Prosecutors say a St. Paul man fired guns in his apartment and then lit the residency on fire because he thought people were trying to get him.
Leon Edward Mastel, 26, is charged with two counts of arson and reckless discharge of a firearm in connection with the July 20 incident.
According to the criminal complaint:
St. Paul police and fire departments responded to a fire at 1164 Mackubin St. in St. Paul Monday afternoon after reports of shots fired.
Police made contact with Mastel, who told them "guys" were coming to kill him so he shot at them. He added that he set his apartment on fire to prevent them from getting him and jumped out his window to the parking lot to get away.
Mastel had trouble answering investigators' questions, with police noting he appeared "very paranoid". He was transported to the hospital and treated for smoke inhalation, and was interviewed by police again later.
In the second interview, Mastel told police he thought someone had hacked into his cellphone, noting he thought his ex-girlfriend had sent people to get him.
On the day of the incident, he heard the doorknob turn and could hear "them" coming in, so he threatened to shoot.
He could still hear them walking toward his bedroom, so he fired multiple shots through the door using a shotgun and a .22 magnum.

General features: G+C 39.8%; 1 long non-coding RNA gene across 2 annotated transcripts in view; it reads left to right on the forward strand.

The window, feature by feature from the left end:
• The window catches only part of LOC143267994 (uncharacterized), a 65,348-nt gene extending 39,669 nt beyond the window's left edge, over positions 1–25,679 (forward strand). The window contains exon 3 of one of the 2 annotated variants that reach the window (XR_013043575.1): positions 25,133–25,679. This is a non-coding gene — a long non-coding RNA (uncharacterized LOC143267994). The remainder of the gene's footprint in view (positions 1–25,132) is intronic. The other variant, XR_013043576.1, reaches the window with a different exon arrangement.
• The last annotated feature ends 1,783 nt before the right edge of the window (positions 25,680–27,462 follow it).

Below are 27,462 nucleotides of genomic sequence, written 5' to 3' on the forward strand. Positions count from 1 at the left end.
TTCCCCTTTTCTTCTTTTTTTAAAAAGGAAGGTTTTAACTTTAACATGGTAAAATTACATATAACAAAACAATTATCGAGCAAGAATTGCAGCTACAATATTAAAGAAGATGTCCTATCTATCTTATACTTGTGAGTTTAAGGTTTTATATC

He then soaked a notebook in cologne and aftershave and lit it on fire, throwing boxes of facial tissue and a pillow on top.
He grabbed his samurai sword and tried to open the bedroom door, but it was too hot. Eventually the smoke got too thick, so he broke his window with the shotgun and jumped out.
Mastel's mother told police he does have depression and anxiety, but she was unaware if he had ever been diagnosed with a mental illness. She also told investigators that her son told her the night before that someone was trying to get him.
Upon investigation, police observed several bullet holes in the bedroom door and bedroom closet door, photos in the criminal complaint show.
Images also show the damage to Mastel's apartment, which the fire department estimates at $50,000, the Pioneer Press says.